Deployable Core Counts Explode with Intel’s New Xeon D Processor
Putting Last Year’s Chassis in a Single Slot
There are but a handful of silicon devices that have come along during the last several decades that could be considered “game changers” for embedded Defense applications. One such device was the single-core PowerPC 7400, released by Motorola Semiconductor, now Freescale and soon NXP, in 1999. The PPC 7400 included a specialized adjunct processor, the AltiVec SIMD (Single Instruction Multiple Data) Vector Engine. With AltiVec, DSP and linear algebraic functions like FFTs suddenly saw a huge performance leap, boosting execution by several orders of magnitude. The radar algorithms and EW techniques that relied on these mathematical constructs in turn ran faster by orders of magnitude. Defense programs were soon equipped with sensing, imaging, and tracking capabilities that had not been possible before.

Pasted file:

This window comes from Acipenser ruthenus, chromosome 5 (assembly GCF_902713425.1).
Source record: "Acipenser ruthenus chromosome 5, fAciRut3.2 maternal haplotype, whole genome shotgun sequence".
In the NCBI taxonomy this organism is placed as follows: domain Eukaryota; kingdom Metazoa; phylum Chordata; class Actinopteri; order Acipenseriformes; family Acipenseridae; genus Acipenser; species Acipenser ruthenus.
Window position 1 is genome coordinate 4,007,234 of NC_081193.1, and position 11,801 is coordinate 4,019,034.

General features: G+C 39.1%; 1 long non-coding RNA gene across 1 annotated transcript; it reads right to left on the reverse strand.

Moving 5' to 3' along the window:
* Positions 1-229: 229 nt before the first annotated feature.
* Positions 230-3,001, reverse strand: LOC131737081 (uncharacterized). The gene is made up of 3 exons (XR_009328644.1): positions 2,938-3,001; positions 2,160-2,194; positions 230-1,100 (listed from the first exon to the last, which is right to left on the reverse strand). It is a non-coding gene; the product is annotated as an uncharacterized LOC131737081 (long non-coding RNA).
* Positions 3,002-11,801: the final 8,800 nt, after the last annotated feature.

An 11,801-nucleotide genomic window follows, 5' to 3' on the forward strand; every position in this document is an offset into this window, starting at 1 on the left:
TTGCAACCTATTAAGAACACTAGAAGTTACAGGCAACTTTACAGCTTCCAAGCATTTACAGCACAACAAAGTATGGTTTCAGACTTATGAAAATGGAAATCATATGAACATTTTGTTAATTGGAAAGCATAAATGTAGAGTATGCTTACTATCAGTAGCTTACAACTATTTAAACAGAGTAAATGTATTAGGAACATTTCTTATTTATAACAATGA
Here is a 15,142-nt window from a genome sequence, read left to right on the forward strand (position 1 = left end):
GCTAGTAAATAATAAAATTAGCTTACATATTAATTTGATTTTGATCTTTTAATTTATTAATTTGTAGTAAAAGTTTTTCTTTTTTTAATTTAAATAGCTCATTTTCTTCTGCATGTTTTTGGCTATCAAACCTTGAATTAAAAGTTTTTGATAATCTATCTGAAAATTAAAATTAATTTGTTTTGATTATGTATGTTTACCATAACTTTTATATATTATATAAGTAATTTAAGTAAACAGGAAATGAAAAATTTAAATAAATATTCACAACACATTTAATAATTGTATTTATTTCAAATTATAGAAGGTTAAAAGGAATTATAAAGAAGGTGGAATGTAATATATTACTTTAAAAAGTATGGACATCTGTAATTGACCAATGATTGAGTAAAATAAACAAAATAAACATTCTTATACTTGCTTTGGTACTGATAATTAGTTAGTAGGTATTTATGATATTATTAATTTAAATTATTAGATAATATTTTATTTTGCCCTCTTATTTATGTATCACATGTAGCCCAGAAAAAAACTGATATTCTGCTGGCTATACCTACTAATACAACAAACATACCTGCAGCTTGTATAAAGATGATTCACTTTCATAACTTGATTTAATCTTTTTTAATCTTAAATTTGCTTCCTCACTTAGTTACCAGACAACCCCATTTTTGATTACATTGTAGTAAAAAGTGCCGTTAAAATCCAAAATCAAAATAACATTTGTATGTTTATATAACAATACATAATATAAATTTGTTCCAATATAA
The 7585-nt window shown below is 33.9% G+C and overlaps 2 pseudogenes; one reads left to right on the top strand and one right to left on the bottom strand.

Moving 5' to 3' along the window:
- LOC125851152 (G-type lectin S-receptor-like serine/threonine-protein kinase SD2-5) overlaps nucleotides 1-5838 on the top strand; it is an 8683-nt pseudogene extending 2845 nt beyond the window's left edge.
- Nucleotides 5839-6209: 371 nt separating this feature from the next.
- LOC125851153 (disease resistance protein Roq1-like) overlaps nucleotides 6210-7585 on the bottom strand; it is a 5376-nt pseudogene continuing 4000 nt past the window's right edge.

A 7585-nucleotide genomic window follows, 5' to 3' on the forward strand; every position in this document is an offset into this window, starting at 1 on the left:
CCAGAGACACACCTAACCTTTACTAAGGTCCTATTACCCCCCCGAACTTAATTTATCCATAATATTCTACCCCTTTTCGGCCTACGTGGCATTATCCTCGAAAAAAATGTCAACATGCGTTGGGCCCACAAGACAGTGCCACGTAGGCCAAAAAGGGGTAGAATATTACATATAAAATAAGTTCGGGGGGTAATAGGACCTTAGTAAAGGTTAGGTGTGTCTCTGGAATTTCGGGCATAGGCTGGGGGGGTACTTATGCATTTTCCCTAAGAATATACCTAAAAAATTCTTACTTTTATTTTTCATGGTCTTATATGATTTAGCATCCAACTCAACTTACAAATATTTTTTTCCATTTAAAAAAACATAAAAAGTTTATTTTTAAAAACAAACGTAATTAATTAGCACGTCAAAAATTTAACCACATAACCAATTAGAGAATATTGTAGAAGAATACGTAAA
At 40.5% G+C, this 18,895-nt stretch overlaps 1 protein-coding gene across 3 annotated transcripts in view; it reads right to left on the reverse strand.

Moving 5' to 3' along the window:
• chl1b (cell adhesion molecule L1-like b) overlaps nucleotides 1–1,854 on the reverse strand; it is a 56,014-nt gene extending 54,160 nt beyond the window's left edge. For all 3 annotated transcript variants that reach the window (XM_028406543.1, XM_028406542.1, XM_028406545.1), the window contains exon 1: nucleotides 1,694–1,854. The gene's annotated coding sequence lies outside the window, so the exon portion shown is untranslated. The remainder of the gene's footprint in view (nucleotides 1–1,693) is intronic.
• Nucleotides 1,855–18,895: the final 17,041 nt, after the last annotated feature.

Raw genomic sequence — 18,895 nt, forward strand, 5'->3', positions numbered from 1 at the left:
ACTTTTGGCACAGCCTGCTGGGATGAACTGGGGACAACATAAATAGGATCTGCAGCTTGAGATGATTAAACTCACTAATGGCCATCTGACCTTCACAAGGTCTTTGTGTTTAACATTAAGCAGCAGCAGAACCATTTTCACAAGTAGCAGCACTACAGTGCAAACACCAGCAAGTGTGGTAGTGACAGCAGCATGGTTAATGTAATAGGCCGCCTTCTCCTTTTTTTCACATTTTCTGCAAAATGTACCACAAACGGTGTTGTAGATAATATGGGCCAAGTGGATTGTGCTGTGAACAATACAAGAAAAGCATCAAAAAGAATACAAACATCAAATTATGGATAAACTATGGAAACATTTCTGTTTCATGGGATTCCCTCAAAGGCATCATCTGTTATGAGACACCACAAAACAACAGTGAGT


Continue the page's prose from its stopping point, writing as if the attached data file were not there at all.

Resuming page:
Fast forward to today; Intel has just launched a new device that contains up to 16 cores. Each core contains a SIMD Vector Engine, known as the AVX2, which has twice the vector width of the original AltiVec engine. Core counts that once required multiple VME or VPX modules to realize are now embodied within a single device. The following pages will examine this ground-breaking chip, the Xeon D processor, and explore some of the visionary defense applications that will now become practical.
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- Genesis of the Xeon D
- A Game-changer for Embedded Defense
- Application Advantages
- Enabling New Application Capabilities
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